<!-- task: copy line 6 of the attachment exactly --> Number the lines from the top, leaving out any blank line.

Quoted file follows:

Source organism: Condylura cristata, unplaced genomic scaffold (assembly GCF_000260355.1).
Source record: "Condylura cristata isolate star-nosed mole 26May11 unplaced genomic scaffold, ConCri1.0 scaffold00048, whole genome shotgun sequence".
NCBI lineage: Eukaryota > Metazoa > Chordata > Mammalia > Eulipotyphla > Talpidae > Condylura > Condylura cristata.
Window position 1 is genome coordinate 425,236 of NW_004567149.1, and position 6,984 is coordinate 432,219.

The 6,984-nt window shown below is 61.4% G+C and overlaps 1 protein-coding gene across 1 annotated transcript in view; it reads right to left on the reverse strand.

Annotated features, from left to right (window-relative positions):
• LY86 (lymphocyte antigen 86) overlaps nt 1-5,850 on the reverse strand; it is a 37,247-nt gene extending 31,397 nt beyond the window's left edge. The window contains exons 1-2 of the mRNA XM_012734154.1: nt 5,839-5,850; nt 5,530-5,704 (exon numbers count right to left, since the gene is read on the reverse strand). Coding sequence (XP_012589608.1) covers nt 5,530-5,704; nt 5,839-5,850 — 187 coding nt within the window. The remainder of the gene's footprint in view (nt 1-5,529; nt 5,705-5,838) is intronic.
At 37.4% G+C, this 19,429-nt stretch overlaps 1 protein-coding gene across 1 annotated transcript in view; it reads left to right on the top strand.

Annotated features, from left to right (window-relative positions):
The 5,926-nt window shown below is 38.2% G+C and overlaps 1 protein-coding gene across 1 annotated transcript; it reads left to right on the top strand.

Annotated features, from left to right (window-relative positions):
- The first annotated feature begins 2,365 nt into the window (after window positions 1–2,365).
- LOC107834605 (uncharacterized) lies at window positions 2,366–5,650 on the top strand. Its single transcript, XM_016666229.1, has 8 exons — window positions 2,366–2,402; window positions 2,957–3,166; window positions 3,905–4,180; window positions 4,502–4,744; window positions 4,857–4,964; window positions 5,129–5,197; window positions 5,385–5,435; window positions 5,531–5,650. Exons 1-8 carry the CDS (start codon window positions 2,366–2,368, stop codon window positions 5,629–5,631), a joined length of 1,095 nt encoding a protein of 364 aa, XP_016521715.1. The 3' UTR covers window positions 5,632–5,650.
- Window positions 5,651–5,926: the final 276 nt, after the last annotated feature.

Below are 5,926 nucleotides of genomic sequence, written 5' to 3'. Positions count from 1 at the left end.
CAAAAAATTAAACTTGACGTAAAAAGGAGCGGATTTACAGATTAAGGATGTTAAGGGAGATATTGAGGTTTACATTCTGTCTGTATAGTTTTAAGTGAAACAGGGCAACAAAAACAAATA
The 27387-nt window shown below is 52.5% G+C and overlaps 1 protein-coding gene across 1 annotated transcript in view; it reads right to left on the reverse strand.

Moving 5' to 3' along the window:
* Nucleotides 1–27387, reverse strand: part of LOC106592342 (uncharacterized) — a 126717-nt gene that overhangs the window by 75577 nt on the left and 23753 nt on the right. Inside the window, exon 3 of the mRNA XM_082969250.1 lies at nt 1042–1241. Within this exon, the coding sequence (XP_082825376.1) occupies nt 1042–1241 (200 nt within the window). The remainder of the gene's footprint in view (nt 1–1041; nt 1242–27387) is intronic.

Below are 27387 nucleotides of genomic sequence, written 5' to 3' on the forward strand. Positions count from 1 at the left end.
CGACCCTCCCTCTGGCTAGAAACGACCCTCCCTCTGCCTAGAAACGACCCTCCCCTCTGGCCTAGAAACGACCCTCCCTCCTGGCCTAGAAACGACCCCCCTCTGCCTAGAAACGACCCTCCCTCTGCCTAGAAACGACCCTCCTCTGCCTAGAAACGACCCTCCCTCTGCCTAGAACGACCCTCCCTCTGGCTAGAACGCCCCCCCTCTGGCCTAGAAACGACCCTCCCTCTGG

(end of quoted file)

Annotated features, from left to right (window-relative positions):